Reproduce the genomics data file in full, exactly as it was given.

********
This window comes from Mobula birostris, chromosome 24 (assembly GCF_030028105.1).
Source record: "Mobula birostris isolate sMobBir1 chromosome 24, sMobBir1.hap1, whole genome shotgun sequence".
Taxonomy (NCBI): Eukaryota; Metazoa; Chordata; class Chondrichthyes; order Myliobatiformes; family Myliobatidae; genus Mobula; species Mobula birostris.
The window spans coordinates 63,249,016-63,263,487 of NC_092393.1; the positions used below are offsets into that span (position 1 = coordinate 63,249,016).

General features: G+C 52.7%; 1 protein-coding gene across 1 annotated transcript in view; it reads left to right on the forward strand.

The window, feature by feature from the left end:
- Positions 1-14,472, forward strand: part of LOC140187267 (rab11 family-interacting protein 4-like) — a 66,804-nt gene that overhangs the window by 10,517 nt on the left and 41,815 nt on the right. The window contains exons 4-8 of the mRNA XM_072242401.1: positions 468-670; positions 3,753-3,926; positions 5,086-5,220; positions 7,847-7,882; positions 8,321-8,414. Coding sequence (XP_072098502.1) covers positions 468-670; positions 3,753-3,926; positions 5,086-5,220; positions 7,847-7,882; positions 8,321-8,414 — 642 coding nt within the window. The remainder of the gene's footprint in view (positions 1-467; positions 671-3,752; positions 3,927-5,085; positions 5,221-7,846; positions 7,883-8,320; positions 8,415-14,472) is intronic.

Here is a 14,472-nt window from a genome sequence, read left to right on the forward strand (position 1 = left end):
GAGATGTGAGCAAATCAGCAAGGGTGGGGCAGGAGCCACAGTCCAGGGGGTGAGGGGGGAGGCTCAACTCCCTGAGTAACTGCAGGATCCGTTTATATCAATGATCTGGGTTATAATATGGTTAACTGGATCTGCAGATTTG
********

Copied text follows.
This window comes from Mobula birostris, chromosome 24 (assembly GCF_030028105.1).
Source record: "Mobula birostris isolate sMobBir1 chromosome 24, sMobBir1.hap1, whole genome shotgun sequence".
Taxonomy (NCBI): Eukaryota; Metazoa; Chordata; class Chondrichthyes; order Myliobatiformes; family Myliobatidae; genus Mobula; species Mobula birostris.
The window spans coordinates 63,249,016-63,263,487 of NC_092393.1; the positions used below are offsets into that span (position 1 = coordinate 63,249,016).

General features: G+C 52.7%; 1 protein-coding gene across 1 annotated transcript in view; it reads left to right on the forward strand.

The window, feature by feature from the left end:
- Positions 1-14,472, forward strand: part of LOC140187267 (rab11 family-interacting protein 4-like) — a 66,804-nt gene that overhangs the window by 10,517 nt on the left and 41,815 nt on the right. The window contains exons 4-8 of the mRNA XM_072242401.1: positions 468-670; positions 3,753-3,926; positions 5,086-5,220; positions 7,847-7,882; positions 8,321-8,414. Coding sequence (XP_072098502.1) covers positions 468-670; positions 3,753-3,926; positions 5,086-5,220; positions 7,847-7,882; positions 8,321-8,414 — 642 coding nt within the window. The remainder of the gene's footprint in view (positions 1-467; positions 671-3,752; positions 3,927-5,085; positions 5,221-7,846; positions 7,883-8,320; positions 8,415-14,472) is intronic.

Here is a 14,472-nt window from a genome sequence, read left to right on the forward strand (position 1 = left end):
GAGATGTGAGCAAATCAGCAAGGGTGGGGCAGGAGCCACAGTCCAGGGGGTGAGGGGGGAGGCTCAACTCCCTGAGTAACTGCAGGATCCGTTTATATCAATGATCTGGGTTATAATATGGTTAACTGGATCTGCAGATTTG